No one from the Middle East (and Northern Africa) is complaining about overpopulation.
Political correctness won’t let debate go there anyhow.

“No one from the Middle East (and Northern Africa) is complaining about overpopulation.”
How do you know this? Anyway, they are too busy surviving the wars and conflicts brought about by over-population. Wars and conflict are a nasty cruel way to deal with overpopulation. We need to tackle this problem before we get to this situation.
“Political correctness won’t let debate go there anyhow.”
Why not? Many people say the world is overpopulated.
On a personal comment, I don’t congratulate people for their third or subsequent children. I smile sweetly when introduced to the baby, and say little. I doubt though they notice my feelings in all their parental glow.
Re Australia. It is difficult for us to control the birth rates in other countries, but we could focus our foreign aid towards female education and birth control education and availability. In Australia the baby bonus should be scrapped; at least for more than two births, or maybe after the first. The biggest expense for parents is the birth of the first child. Many of the things bought for the first child can be used again. We should reduce our immigration rate to sustainable levels. This does not mean a reduced humanitarian rate. Maybe we should reduce the immigration level to even lower levels to allow more refugees in, but still keep levels to a sustainable number. It is no good importing the population problems from other countries. Nothing is solved unless the problems are tackled at the source.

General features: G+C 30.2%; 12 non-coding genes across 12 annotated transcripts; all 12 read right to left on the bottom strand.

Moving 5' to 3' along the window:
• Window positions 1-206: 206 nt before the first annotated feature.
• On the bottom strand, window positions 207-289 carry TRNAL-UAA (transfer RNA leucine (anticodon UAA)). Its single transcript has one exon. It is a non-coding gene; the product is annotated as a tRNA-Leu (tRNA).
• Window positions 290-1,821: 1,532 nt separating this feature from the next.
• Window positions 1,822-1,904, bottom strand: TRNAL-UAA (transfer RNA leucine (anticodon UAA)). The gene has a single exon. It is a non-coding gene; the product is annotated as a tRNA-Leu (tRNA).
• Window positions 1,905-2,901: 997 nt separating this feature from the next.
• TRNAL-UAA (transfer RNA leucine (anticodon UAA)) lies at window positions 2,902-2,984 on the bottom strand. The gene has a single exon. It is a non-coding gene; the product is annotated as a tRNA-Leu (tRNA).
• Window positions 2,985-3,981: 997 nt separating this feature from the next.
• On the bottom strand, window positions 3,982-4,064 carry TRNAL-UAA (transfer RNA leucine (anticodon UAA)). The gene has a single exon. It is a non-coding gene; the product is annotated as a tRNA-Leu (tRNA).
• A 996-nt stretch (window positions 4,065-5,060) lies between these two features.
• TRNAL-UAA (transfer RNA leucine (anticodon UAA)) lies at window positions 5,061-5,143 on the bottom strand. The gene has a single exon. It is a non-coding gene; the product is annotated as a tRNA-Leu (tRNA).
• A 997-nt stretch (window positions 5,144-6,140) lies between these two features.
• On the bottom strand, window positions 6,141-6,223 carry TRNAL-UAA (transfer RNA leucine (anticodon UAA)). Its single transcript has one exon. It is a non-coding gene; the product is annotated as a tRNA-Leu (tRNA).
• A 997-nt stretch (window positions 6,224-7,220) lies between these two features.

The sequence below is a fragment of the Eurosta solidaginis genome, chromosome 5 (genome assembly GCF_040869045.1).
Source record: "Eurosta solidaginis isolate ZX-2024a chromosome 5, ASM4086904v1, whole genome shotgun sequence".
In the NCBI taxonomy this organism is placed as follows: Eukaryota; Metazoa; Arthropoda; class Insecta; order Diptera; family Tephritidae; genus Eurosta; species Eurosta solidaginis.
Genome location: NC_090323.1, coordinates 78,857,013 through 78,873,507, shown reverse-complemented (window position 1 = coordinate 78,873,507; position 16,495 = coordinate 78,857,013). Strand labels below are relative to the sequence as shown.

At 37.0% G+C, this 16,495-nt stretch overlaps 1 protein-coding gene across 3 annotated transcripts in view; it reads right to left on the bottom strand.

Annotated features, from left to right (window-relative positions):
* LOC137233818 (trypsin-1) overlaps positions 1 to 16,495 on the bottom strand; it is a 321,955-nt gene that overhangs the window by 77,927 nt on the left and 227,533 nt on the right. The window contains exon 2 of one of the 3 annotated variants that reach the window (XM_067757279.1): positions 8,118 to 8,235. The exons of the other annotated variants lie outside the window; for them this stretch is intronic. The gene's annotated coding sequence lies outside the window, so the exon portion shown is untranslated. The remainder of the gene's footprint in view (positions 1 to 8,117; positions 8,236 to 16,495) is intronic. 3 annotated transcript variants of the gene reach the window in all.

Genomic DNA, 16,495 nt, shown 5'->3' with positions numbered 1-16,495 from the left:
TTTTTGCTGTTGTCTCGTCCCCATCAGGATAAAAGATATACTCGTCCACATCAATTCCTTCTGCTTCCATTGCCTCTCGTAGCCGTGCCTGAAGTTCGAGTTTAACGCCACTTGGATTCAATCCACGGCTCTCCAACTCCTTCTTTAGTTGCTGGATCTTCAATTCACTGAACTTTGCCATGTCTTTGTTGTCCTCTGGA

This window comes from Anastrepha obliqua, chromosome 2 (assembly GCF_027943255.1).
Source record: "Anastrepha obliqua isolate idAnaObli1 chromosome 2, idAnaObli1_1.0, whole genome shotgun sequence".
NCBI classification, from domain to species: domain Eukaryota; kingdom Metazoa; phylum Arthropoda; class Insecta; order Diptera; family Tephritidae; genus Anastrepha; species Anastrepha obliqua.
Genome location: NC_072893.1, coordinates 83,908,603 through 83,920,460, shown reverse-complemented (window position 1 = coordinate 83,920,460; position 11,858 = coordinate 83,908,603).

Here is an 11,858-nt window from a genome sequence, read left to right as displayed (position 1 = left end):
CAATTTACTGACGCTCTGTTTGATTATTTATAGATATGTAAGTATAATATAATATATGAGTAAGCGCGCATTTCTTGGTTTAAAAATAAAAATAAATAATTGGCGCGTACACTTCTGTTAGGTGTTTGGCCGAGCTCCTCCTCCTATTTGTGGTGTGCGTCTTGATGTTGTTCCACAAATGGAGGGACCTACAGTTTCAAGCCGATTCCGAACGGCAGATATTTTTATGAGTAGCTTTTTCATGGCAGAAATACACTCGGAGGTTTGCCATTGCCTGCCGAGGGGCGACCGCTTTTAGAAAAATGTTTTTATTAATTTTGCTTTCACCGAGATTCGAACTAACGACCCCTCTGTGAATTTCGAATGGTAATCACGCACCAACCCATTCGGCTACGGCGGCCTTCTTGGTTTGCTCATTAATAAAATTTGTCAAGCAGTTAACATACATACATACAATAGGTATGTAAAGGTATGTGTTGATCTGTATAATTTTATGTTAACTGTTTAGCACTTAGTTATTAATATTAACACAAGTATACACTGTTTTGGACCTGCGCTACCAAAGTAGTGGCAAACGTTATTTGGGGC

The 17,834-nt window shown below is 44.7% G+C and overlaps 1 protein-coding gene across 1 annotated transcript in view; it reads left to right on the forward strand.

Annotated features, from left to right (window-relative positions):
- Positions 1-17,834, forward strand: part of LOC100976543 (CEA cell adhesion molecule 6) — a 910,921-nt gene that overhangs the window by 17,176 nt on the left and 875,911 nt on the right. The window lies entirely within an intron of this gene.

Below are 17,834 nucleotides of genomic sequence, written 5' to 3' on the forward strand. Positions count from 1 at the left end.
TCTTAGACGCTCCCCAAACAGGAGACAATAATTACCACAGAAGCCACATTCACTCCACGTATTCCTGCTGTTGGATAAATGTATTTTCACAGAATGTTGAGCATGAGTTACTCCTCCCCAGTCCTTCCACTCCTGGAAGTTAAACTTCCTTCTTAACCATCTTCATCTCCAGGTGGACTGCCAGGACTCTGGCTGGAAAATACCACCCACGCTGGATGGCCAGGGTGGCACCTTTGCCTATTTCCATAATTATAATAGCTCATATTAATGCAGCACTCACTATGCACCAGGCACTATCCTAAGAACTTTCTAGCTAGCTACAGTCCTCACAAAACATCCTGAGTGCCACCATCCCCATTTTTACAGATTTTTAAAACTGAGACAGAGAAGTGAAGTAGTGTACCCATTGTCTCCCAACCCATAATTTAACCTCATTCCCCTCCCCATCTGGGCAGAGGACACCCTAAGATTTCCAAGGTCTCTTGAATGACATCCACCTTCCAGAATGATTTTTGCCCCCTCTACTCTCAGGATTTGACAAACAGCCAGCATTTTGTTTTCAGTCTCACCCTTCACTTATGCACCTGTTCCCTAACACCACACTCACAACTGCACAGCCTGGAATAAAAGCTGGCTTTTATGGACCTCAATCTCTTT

We also need to be told the GNP per person as the population rises, not the GNP of the country as a whole, and allow for inflation in these figures. This will let us understand the real picture more clearly.

If you shy away from someone who has a third child how are you going to react when you meet people from other countries who follow cultural and religious edicts to have at least 10 children?
And to even think about educating the women from these countries about birth control is, with respect, ludicrous. Do you realize that women in these countries are chattels and don’t have any rights?
It’s about 10 years too late to reduce immigration; we will simply have to suffer the consequences as the UK and Europe have.
Parts of the world are overpopulated and the other places will soon catch up through invasion and migration.
The only course of action for us and the rest of the western world is to breed also or we will become extinct.

#17
farnarkler6:43 pm, 26 Aug 14